The man-versus-X distinctions we were taught in school are pretty useless. In my experience, at least, knowing that an individual might struggle against nature or man or self or society does little to help me craft gripping scenes.
Don’t get me wrong: I’m not saying conflict isn’t important. It’s absolutely essential. But giving broad labels to the types of conflicts a character may face does little to help a writer understand the utility of conflict to a story.
And what is that utility? Well, there’s what conflict means for a character and what it means for a reader. For the character, conflict is the catalyst for character transformation—be it a small change or a large one. But I’d argue that the conflict that really matters is the one the reader experiences subjectively.
Writers need to examine conflicts for their effect on readers even more than for their effects on the characters within the stories. So, I present five situations writers can craft in order to create conflict within the reader.
1) Classic Conflict
I like James Scott Bell’s definition of conflict: “a clash between at least two incompatible sides,” one of which “must be personal, that is, having the ability to exercise conscious will.”
Examples abound, of course. Katniss battles the other tributes, Harry battles Voldemort, Elizabeth Bennett argues with Darcy. Climax scenes usually fall back on this most tried and true method of engaging readers, but you’ll find smaller conflicts throughout every story.
Readers observe the conflict, uncertain about the outcome. Will the character we’re watching “exercise his will” to triumph or lose? Our minds mirror the conflict in the story as we can see the outcome going either way. It’s that uncertainty, that conflict within readers, which keeps them reading.
But you don’t need actual conflict to occur to the character in order to create that uncertainty within readers. You can create threat, which is the potential for conflict or trouble.
For example, have a protagonist navigate a menacing setting on the way to a destination. Fill it with darkness or shadows or creepy-crawlies or some other ultimately harmless atmospherics and you’ll have readers worrying.
It’s not even necessary that the character worries. You know all those scenes in horror stories that have characters innocently going to the basement for some menial errand? Those characters need not worry. Nor is it necessary that they encounter a murderer in the basement.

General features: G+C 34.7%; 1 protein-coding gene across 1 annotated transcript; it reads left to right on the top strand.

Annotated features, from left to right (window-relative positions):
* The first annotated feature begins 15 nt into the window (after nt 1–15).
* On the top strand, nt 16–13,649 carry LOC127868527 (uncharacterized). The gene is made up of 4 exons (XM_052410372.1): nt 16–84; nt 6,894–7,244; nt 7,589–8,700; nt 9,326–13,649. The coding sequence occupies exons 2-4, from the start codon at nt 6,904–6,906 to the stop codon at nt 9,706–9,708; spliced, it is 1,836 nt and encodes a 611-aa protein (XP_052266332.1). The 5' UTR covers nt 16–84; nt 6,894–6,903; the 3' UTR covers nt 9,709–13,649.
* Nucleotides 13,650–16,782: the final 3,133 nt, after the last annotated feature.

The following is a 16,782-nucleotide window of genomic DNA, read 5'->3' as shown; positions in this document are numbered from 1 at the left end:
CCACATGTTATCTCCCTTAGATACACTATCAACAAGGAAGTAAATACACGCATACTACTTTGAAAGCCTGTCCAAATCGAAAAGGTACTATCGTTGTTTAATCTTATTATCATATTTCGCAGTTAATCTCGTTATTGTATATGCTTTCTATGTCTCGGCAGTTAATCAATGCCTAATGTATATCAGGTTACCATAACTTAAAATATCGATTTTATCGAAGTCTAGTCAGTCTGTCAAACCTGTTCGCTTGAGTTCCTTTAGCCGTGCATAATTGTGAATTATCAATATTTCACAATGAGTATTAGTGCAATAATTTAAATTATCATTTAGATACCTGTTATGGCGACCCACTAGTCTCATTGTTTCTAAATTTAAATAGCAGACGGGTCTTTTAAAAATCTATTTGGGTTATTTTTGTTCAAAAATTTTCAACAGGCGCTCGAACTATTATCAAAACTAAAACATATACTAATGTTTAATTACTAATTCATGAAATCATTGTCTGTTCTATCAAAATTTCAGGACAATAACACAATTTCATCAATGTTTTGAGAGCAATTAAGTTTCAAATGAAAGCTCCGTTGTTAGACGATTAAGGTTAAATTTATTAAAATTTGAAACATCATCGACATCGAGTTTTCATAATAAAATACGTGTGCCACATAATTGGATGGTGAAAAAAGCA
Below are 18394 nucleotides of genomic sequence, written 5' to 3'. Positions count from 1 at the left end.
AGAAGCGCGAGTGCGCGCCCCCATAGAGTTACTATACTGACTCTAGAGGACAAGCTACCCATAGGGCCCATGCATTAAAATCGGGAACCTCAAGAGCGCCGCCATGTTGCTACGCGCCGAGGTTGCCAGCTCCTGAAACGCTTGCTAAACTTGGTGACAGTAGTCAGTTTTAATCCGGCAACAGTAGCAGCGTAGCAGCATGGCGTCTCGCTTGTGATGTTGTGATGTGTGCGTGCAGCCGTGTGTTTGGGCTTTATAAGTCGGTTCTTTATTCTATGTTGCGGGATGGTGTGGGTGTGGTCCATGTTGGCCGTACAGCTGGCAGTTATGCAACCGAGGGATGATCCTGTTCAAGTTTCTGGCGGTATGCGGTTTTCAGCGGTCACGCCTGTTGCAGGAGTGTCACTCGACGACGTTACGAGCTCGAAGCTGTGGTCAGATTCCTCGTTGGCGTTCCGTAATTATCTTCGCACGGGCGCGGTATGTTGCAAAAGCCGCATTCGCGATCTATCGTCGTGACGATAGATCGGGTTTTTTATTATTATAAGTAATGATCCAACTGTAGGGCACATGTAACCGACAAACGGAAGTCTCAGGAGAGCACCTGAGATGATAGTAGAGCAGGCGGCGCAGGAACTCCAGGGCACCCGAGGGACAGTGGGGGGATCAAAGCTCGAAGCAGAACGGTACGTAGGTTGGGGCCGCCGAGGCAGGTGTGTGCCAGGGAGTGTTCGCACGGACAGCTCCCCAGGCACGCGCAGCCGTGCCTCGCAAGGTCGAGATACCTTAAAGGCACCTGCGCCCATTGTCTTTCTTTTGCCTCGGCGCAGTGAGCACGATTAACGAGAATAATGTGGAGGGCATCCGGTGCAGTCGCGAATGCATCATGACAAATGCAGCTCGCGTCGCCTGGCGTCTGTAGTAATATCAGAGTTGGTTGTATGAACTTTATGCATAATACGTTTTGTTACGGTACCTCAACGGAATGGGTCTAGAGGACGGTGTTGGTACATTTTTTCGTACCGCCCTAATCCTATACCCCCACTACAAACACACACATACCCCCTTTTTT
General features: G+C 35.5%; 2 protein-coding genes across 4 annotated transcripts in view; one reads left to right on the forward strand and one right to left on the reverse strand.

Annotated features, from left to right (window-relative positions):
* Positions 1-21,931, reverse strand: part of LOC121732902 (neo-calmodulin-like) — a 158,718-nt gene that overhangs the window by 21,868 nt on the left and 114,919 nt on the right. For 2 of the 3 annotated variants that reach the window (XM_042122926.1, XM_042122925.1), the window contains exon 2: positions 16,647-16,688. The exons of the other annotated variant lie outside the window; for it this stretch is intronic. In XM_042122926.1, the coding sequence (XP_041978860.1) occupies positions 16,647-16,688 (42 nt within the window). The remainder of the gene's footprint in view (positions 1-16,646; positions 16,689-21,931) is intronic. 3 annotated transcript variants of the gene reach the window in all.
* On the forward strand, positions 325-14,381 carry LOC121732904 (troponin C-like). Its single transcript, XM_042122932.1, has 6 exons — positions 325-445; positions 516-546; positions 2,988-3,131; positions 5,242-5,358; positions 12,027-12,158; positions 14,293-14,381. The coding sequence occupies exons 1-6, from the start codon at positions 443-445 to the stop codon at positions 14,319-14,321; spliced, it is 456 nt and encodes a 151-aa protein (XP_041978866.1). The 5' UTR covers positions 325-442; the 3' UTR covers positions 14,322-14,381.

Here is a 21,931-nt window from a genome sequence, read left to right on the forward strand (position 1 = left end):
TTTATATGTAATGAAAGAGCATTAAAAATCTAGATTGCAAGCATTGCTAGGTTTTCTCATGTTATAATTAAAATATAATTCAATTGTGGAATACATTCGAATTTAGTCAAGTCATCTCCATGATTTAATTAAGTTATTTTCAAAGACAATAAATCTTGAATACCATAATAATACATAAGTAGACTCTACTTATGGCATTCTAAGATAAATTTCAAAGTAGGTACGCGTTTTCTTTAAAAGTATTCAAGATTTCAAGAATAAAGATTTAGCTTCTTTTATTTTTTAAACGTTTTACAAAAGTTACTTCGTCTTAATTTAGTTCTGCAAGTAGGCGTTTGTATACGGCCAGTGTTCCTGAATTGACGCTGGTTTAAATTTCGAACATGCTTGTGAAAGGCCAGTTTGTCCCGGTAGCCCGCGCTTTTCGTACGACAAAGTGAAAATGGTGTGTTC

It’s enough just to have the readers crawling out of their skin.
Threat brings up a very important concept: that the reader may have a different understanding of story events than the characters. Writers can capitalize on that concept by creating mystery.
Mystery occurs when the reader knows less than the characters. And in an effort to make sense of the mysteries presented them, readers experience a small struggle to synthesize the new information.
Thus, when we read that “The drone arrived at 11:00 with the red box,” we formulate some nascent theories about the world and the plot of the story, theories that are then put to the test, challenged, and revised as we continue reading.
Story beginnings are particularly well-suited to mystery. We often don’t know enough about the context or the characters to be engaged in the outcome of a classic conflict in the first paragraphs of a story. But mystery is like a toddler tugging at our sleeves for attention. Take, for example, the first line of Madeline Miller’s Circe: “When I was born, the name for what I was did not exist.”
Any time readers meet with the unexpected, they experience surprise. That unexpected revelation may or may not be a conflict for the character. It is in the case of Luke finding out that Darth Vader is his father.
But heist stories, for instance, (like Oceans 11—or 12 or 13 or 8) often have revelations about what clever mechanism or behind-the-scenes plot got the heroes to their current success.
Such revelations are not conflicts for the characters. But they create conflict as the reader has to re-evaluate assumptions. The ending of Carmen Maria Machado’s short story “The Husband Stitch” has exactly that effect on readers. The final revelation is not a surprise for the protagonist, but it forces the reader to grapple with the new understanding.
We can think in broad terms about how reader anticipation provokes a sort of conflict: a prediction is formulated and then tested, challenged. Threat is a form of negative anticipation, in which readers predict problems. But readers can feel some subjective conflict from an opposite, positive anticipation.
We’ll call it expectation: when we predict success or good fortune for the character.
The protagonist meets a very cute romantic interest, for example. They hit it off. No clash, no conflict. Eventually, sure, there may be complications in the romance plot. But even at the first uncomplicated meeting, the reader experiences that subjective conflict in daring to hope.
Any time change is possible for characters, readers will feel tension in weighing what that change might mean.
So there you go. Five ways for writers to make the most of conflict in stories. Not all of them portray conflict experienced by the characters. But all five create conflict for the reader. And that’s what we’re after.
T.D. Storm is an award-winning writer and teacher whose work has appeared in a number of journals and anthologies, including Black Warrior Review, Copper Nickel, and Literary Hub. His passion for storytelling and its inner workings informs his teaching, editing, and mentoring. He runs an online writing school (stormwritingschool.com), which offers articles, worksheets, and courses geared toward helping writers hone their craft of engaging and moving stories. You can also connect with him on Facebook and Pinterest.